Johannes BurmanBurman, Johannes (1707-1779).
Dutch. Botanist, professor of medicine
in Amsterdam. Close friend of Linnaeus.
Correspondent of Linnaeus. has understood from Linnaeusís last two letters to Burmanís son [Nicolaas Laurens BurmanBurman, Nicolaas Laurens
(1734-1793). Dutch. Professor of
botany. Linnaeusís pupil in Uppsala in
1760. Correspondent of Linnaeus. ] [Linnaeus to Nicolaas Laurens Burman 24 March 1769Letter L4194 and 8 August 1769Letter L4250] that he has not forgotten his old friend. Burman also numbers Linnaeus among his very best friends saying this as a proof of their eternal and genuine friendship. Burman is well but because of the seasonís terrible weather, he has problems with his feet and cannot visit his patients. His son, however, helps him. They are both content leading a quiet life as bachelors.
Recently, Burman completed his Flora Malabarica:sive index in omnes tomos Horti MalabariciBurman, Johannes Flora
Malabarica: sive index in omnes tomos
Horti Malabarici, quem juxta normam a
botanicis hujus aevi receptam
according to Linnaeusís system. In the same way he renewed and illustrated IndexBurman, Johannes Index alter
in omnes tomos herbarii Amboinensis
[...] (Amsterdam 1769). . If they are printed this spring he will send copies to Linnaeus together with some exotic seeds.
The same day as Burman received Linnaeusís last letter but one [this letter has not come down to us] his son had a diploma from Andreas Elias BüchnerBüchner, Andreas Elias
(1701-1769). German. Editor of
Correspondent of Linnaeus. making him a member of Leopoldinisch-Carolinische Akademie der NaturforscherLeopoldinisch-Carolinische Akademie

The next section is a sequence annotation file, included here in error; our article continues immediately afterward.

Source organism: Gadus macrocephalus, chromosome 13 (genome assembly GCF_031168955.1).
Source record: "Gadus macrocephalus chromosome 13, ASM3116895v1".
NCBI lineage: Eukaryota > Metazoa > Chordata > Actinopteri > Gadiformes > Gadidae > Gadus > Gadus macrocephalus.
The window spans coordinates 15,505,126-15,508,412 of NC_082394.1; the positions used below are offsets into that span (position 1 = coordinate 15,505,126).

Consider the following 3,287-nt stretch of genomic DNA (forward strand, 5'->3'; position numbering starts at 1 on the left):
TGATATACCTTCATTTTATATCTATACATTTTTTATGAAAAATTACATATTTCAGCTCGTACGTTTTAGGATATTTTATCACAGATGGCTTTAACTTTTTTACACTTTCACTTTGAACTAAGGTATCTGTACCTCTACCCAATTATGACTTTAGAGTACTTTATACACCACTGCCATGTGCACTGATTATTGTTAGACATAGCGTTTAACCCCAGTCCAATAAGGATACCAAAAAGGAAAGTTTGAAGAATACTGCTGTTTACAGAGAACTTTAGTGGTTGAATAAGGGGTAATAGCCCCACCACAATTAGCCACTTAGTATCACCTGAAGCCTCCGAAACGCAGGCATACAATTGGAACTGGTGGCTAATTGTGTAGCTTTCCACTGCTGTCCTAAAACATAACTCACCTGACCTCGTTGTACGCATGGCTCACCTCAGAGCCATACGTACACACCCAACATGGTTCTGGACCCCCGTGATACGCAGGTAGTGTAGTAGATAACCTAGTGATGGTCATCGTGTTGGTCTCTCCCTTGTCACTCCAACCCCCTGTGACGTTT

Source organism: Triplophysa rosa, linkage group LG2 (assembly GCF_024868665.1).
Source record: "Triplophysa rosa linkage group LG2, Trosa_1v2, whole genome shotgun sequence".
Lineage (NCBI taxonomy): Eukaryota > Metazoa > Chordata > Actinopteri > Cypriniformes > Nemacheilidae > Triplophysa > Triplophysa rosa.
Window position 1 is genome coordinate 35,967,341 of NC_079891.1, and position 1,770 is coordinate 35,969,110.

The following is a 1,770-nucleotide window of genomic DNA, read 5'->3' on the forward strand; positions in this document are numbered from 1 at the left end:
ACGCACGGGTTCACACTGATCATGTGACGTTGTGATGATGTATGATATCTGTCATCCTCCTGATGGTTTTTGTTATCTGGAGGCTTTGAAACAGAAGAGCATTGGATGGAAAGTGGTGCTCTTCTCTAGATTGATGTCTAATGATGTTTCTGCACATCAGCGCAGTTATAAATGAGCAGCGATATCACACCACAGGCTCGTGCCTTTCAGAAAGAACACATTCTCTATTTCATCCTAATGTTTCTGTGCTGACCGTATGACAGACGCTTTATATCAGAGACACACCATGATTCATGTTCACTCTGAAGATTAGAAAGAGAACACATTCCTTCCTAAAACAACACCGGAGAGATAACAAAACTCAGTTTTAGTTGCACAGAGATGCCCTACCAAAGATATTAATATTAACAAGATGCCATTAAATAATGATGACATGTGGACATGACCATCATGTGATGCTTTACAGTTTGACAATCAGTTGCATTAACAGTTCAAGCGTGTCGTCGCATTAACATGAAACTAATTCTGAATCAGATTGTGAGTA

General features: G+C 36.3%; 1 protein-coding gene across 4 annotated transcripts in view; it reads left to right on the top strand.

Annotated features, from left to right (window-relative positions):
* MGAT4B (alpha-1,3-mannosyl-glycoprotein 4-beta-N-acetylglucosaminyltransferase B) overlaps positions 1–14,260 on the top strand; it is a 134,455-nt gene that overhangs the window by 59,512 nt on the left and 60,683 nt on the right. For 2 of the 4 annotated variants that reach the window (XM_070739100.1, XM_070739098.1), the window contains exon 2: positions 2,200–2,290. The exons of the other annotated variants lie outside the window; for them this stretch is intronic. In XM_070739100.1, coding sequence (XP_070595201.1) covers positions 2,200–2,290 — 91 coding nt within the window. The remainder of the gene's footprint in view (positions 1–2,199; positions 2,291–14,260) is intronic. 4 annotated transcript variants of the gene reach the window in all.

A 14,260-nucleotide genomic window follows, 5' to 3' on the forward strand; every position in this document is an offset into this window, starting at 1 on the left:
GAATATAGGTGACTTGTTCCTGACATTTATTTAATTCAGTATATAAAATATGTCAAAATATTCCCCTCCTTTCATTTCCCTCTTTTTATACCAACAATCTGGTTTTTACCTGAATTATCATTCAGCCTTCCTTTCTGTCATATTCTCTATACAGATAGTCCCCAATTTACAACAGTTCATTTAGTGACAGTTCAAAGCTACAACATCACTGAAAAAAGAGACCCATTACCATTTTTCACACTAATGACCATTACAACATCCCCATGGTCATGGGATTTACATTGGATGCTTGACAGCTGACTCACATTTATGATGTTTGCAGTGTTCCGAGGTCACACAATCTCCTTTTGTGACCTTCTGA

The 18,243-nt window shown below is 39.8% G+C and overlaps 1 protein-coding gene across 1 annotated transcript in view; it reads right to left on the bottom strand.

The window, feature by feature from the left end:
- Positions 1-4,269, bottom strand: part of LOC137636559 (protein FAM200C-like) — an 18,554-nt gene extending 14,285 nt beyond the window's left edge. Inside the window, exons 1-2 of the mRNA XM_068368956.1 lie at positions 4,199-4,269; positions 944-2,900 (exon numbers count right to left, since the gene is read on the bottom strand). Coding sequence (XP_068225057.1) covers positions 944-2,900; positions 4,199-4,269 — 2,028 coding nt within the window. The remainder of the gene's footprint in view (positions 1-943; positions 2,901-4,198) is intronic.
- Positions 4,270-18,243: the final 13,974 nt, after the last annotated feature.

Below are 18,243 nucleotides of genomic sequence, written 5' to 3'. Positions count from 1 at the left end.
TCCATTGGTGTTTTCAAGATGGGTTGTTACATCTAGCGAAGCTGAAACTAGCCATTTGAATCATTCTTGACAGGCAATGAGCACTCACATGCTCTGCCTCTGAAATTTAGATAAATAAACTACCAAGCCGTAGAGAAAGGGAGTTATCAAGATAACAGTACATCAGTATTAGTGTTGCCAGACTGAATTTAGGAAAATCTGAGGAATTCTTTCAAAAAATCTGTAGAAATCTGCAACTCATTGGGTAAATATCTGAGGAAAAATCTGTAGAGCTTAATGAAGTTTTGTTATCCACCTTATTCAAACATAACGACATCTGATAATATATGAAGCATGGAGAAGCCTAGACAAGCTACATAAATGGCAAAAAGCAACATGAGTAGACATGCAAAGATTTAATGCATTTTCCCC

der Naturforscher, German. The
Leopoldine-Caroline Academy of
naturalists was founded in 1652 in
Schweinfurt, Germany. From 1670 it
published the Miscellanea curiosa
medico-physica Academiae naturae
curiosorum sive Ephemerides
Germanicae, often just called
Ephemerides, the first medical
and natural history periodical. under the name of Dioscoridis. The Burmans would be most grateful if Linnaeus could make Burmanís son a member of the Royal Swedish Academy of Sciences [Kungliga Svenska VetenskapsakademienKungliga Svenska Vetenskapsakademien,
Swedish. The Royal Swedish
Academy of Sciences, Stockholm. Founded
in 1739. ] to show their friendship. When Burman examines and works with his exotic plants he is happy thinking of the old days when Linnaeus stayed in his house. Now they are both old and must be satisfied with their pleasant learned correspondance.
Burman had finished his letter and was waiting for a reply to Linnaeus from his son. He, however, was busy and returned home exhausted. Then because of the rainy and foggy winter he fell ill but concealed it and continued visiting his patients. Unexpectedly he had a feverish catarrh, so strong that his life was in danger. Due to obstructions in the membrana Smeideriana in the head, and in the lungs, he could hardly breathe. However, by means of dissolving and fever reducing medicine he recovered and could breathe freely and sleep.
Before the end of this month Burmanís son will be appointed Professor of Botany at the desire of Burman and his friends. Then the son can succeed his father as teacher of the botanical system and exotic plants and trees in Latin. Burman is sure that this message will please Linnaeus. Burman would not reveal this to anyone else abroad except Linnaeus as he is such a close friend.
From Domenico VandelliVandelli, Domenico (1735-1816).
Italian. Physician and botanist. Left
for Portugal in 1764, where he was a
professor at the university of Coimbra.
He was the founder of Ajuda botanical
garden in Lisboa and of the Coimbra
botanical garden, where he was also the
first director (1773-1791).
Correspondent of Linnaeus. in Lisbon Burman has received a parcel containing some seeds and a work on Drakenia. There is one for Linnaeus as well and Burman forwards it at once.
As soon as his son is better he will reply to Linnaeusís letters in proper order. Burman has not told him that he has sent this letter in order to let him rest.